WASHINGTON - The D.C. Council proposed spending nearly $500,000 to study the idea of charging tolls and a congestion fee to drive in certain parts of the nation's capital.
The proposed study would consider the pros and cons of adding fees to drive on some District roads. The study would also look at the idea of regional tolls that would impact drivers in D.C., Maryland and Virginia.
A congestion fee, similar to what the proposal would study, was just approved in New York City.
DC spending $475,000 on a study to decide if they'll start charging a toll or tax to drive into DC. Is charging a "congestion tax" toll to drive into DC a good idea?— Steve Chenevey FOX5 (@stevechenevey) May 3, 2019
D.C. City Councilmember Jack Evans told FOX 5's Paul Wagner that the District is looking at options that will cut down on congestion.
"Paul what we are dealing with in the District is we have so many people living now in the city--more and more people commuting into the city every day and we have a real traffic nightmare in Washington and in the downtown area and so we are looking at all sorts of ways of alleviating some of that traffic," he said.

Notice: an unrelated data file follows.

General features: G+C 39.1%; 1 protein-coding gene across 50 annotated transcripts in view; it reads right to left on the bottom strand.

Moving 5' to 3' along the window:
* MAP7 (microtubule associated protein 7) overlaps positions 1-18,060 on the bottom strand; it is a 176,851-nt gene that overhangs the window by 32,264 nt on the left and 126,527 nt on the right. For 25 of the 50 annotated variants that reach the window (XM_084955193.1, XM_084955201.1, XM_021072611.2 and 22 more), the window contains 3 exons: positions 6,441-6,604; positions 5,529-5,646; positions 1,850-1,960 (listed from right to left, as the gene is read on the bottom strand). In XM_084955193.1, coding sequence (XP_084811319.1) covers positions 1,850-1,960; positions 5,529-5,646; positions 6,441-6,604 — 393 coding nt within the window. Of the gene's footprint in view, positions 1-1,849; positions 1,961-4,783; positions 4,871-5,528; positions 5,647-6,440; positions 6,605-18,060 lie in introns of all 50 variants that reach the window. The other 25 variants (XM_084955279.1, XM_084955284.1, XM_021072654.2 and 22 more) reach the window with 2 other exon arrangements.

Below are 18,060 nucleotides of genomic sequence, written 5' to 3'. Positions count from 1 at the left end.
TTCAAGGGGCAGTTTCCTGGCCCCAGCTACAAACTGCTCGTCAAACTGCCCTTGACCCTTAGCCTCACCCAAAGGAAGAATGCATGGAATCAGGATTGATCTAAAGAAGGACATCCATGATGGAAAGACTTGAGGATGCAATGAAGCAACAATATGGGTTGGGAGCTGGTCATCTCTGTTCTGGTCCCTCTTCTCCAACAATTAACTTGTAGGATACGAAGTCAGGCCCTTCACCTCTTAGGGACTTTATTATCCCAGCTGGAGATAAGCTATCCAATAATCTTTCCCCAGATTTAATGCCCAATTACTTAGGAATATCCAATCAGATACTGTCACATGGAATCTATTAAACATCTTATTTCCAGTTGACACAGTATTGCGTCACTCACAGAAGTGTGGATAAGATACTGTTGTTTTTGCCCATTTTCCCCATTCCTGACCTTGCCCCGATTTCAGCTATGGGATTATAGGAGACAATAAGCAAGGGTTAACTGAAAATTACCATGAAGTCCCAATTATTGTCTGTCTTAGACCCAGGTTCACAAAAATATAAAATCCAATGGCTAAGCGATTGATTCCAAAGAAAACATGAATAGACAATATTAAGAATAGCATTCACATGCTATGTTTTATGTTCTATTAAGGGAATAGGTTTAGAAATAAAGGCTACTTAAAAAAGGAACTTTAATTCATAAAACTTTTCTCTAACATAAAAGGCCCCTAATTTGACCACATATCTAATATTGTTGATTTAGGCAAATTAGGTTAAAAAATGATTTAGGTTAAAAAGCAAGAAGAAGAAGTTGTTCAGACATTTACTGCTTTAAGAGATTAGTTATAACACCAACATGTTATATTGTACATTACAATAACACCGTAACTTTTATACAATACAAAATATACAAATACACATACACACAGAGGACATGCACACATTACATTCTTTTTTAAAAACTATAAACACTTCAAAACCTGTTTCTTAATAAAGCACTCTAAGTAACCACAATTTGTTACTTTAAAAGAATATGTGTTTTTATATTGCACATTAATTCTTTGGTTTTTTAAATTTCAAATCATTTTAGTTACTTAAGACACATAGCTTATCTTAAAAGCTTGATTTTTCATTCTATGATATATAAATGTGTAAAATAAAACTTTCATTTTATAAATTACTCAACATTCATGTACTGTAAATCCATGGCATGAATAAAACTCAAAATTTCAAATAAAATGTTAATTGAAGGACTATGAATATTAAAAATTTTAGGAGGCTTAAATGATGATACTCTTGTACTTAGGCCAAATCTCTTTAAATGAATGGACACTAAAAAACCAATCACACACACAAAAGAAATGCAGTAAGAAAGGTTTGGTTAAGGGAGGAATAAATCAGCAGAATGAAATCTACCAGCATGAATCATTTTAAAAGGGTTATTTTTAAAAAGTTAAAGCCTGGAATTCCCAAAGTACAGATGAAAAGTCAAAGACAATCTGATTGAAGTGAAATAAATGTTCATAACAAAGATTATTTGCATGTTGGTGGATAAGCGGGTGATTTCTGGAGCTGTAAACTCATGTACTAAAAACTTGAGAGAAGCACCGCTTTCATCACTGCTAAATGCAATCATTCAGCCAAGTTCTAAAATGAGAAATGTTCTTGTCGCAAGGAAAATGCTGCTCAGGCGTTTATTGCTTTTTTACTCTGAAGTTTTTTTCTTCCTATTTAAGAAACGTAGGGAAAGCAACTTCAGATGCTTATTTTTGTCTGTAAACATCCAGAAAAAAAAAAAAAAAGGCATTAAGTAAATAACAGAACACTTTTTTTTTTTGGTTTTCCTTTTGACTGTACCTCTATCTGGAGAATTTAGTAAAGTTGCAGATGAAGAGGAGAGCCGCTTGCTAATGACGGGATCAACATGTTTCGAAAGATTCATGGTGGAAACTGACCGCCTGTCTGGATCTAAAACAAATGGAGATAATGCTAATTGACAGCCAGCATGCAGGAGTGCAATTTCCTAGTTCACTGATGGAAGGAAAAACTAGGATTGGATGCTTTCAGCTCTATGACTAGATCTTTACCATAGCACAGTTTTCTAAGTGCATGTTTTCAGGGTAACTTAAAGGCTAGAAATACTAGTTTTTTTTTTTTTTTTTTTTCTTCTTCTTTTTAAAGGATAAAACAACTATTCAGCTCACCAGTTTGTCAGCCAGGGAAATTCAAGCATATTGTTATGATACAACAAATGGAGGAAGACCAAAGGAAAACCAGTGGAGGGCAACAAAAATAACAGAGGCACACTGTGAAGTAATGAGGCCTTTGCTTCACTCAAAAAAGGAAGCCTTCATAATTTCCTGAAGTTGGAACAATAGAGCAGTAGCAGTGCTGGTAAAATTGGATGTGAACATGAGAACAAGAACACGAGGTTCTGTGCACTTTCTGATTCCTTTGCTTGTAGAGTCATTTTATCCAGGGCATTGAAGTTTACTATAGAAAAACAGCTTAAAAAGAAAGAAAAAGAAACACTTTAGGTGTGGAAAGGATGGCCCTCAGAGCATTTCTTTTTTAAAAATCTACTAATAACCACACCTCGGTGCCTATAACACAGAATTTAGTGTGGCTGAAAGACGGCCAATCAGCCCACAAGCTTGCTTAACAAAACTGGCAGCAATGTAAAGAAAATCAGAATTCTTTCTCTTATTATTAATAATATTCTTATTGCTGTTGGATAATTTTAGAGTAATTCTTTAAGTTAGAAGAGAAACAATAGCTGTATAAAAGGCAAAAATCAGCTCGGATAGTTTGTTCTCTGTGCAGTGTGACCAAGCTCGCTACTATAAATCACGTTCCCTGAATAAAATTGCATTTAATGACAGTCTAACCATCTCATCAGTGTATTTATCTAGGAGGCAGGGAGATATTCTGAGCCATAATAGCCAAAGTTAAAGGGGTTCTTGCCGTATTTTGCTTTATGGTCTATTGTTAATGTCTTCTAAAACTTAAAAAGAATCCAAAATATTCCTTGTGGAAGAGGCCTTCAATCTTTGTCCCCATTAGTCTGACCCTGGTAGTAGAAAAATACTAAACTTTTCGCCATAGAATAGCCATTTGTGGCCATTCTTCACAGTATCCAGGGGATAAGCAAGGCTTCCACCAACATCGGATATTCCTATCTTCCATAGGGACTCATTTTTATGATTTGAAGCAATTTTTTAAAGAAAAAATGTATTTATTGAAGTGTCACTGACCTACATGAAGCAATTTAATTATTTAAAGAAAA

District leadership is also looking at how other cities are handling traffic.
In London, for example, drivers pay just over 11 pounds a day to drive in certain zones between 7 a.m. and 6 p.m.
Were a similar plan implemented in D.C., hybrid and electric vehicles would likely get a pass.
The study - which would be conducted by the District's Department of Transportation - would also look into the possibility of placing tolls on streets and bridges coming into the city.
However, in D.C., talk of a commuter tax has always been met with stiff opposition - especially from Congress.